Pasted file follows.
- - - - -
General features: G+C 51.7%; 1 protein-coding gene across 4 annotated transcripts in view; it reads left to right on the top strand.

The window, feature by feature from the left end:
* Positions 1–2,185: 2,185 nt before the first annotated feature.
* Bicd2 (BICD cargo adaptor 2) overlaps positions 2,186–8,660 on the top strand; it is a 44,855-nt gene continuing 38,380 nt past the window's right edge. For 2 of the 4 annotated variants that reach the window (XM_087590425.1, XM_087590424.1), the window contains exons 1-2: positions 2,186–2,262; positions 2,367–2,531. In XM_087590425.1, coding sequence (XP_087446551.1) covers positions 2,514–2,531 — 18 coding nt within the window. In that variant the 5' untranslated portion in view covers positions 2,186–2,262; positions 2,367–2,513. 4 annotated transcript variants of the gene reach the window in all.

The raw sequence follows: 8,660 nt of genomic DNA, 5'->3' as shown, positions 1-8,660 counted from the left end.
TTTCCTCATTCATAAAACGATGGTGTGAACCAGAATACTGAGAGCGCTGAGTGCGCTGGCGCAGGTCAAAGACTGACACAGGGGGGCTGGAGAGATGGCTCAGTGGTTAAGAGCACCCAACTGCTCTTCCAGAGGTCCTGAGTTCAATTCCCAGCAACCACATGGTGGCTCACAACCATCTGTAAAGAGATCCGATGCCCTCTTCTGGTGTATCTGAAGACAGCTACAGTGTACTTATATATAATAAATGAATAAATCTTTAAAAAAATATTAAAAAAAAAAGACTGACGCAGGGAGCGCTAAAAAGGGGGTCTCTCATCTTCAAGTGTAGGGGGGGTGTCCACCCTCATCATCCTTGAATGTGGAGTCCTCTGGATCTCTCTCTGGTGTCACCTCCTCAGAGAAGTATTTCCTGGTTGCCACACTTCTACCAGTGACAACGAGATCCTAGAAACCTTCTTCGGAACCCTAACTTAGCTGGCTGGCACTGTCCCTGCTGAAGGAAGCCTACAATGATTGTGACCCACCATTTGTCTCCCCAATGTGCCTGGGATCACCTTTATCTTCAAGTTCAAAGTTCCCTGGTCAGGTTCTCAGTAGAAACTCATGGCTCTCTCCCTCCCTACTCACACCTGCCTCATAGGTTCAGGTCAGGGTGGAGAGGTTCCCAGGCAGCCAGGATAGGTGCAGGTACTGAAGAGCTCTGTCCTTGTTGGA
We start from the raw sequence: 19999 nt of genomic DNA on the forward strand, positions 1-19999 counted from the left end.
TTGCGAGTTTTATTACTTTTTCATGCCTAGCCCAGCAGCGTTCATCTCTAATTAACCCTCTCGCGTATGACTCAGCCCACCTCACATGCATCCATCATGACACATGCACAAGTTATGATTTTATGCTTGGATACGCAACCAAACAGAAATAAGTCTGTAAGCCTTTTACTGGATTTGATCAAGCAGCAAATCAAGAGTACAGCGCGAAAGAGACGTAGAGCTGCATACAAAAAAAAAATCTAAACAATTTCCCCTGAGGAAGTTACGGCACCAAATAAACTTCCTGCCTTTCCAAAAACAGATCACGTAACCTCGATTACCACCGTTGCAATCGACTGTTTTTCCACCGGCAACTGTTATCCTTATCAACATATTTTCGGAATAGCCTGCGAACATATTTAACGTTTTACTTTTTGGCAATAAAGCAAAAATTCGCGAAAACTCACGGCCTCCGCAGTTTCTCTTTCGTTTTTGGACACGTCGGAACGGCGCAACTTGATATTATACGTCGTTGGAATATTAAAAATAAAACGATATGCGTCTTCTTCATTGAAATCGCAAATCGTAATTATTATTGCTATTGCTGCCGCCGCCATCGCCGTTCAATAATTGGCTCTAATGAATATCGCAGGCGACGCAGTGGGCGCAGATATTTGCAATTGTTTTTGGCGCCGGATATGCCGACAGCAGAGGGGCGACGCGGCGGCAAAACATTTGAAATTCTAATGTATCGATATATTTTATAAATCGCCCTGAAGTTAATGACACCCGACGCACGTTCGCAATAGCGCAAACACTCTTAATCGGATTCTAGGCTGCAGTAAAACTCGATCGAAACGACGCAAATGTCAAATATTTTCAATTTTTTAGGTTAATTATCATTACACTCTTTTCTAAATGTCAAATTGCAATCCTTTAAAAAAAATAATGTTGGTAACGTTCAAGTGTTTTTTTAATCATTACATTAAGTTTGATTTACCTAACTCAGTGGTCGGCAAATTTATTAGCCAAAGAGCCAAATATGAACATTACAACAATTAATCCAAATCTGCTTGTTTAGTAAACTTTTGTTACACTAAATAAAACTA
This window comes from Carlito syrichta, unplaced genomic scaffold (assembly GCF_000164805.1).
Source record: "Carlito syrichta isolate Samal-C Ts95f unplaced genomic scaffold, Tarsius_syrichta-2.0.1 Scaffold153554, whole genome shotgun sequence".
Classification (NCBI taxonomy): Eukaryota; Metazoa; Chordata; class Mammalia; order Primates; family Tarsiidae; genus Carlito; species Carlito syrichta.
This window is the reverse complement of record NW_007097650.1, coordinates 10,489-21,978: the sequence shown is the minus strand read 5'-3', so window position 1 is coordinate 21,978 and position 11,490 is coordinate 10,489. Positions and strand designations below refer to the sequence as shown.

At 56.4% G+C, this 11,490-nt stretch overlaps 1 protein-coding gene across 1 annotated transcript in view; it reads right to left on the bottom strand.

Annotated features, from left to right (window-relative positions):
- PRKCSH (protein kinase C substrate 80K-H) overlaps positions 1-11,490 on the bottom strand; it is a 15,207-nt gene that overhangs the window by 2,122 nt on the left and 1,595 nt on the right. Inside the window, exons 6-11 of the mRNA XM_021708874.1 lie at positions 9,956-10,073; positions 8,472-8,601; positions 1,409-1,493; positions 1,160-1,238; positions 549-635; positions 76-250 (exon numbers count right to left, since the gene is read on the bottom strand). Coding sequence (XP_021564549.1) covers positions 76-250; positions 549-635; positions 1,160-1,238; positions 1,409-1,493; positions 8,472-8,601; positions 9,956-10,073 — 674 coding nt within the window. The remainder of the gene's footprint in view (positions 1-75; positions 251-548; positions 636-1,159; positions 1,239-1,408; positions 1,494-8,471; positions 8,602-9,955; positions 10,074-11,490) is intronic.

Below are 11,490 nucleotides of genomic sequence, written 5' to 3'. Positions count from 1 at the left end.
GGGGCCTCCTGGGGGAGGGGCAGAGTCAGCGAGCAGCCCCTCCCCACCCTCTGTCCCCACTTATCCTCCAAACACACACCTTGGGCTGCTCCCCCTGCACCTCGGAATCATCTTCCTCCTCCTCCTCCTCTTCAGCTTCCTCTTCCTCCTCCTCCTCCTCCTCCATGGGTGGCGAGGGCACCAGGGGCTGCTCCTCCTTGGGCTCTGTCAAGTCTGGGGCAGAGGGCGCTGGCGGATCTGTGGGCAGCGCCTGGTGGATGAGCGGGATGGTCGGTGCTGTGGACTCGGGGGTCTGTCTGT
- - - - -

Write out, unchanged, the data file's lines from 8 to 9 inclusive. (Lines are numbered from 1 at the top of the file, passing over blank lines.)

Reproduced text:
TTGCGAGTTTTATTACTTTTTCATGCCTAGCCCAGCAGCGTTCATCTCTAATTAACCCTCTCGCGTATGACTCAGCCCACCTCACATGCATCCATCATGACACATGCACAAGTTATGATTTTATGCTTGGATACGCAACCAAACAGAAATAAGTCTGTAAGCCTTTTACTGGATTTGATCAAGCAGCAAATCAAGAGTACAGCGCGAAAGAGACGTAGAGCTGCATACAAAAAAAAAATCTAAACAATTTCCCCTGAGGAAGTTACGGCACCAAATAAACTTCCTGCCTTTCCAAAAACAGATCACGTAACCTCGATTACCACCGTTGCAATCGACTGTTTTTCCACCGGCAACTGTTATCCTTATCAACATATTTTCGGAATAGCCTGCGAACATATTTAACGTTTTACTTTTTGGCAATAAAGCAAAAATTCGCGAAAACTCACGGCCTCCGCAGTTTCTCTTTCGTTTTTGGACACGTCGGAACGGCGCAACTTGATATTATACGTCGTTGGAATATTAAAAATAAAACGATATGCGTCTTCTTCATTGAAATCGCAAATCGTAATTATTATTGCTATTGCTGCCGCCGCCATCGCCGTTCAATAATTGGCTCTAATGAATATCGCAGGCGACGCAGTGGGCGCAGATATTTGCAATTGTTTTTGGCGCCGGATATGCCGACAGCAGAGGGGCGACGCGGCGGCAAAACATTTGAAATTCTAATGTATCGATATATTTTATAAATCGCCCTGAAGTTAATGACACCCGACGCACGTTCGCAATAGCGCAAACACTCTTAATCGGATTCTAGGCTGCAGTAAAACTCGATCGAAACGACGCAAATGTCAAATATTTTCAATTTTTTAGGTTAATTATCATTACACTCTTTTCTAAATGTCAAATTGCAATCCTTTAAAAAAAATAATGTTGGTAACGTTCAAGTGTTTTTTTAATCATTACATTAAGTTTGATTTACCTAACTCAGTGGTCGGCAAATTTATTAGCCAAAGAGCCAAATATGAACATTACAACAATTAATCCAAATCTGCTTGTTTAGTAAACTTTTGTTACACTAAATAAAACTA
This window comes from Carlito syrichta, unplaced genomic scaffold (assembly GCF_000164805.1).